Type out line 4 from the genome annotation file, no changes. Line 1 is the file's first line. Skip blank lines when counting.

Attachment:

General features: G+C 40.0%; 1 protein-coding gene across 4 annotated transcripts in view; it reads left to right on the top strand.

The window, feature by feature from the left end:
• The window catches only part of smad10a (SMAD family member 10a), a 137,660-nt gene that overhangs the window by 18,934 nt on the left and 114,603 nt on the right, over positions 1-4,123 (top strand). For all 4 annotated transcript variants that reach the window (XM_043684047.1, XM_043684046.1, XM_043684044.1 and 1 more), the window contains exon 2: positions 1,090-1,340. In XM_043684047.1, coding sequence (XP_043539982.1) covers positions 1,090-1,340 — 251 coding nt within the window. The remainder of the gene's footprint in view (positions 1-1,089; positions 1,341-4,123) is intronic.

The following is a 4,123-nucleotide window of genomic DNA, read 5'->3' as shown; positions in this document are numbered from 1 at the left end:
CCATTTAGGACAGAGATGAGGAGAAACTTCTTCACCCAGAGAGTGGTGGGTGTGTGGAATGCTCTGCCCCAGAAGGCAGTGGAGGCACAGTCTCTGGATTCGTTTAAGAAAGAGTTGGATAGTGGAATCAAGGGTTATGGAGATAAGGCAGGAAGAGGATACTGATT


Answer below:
The following is a 4,123-nucleotide window of genomic DNA, read 5'->3' as shown; positions in this document are numbered from 1 at the left end: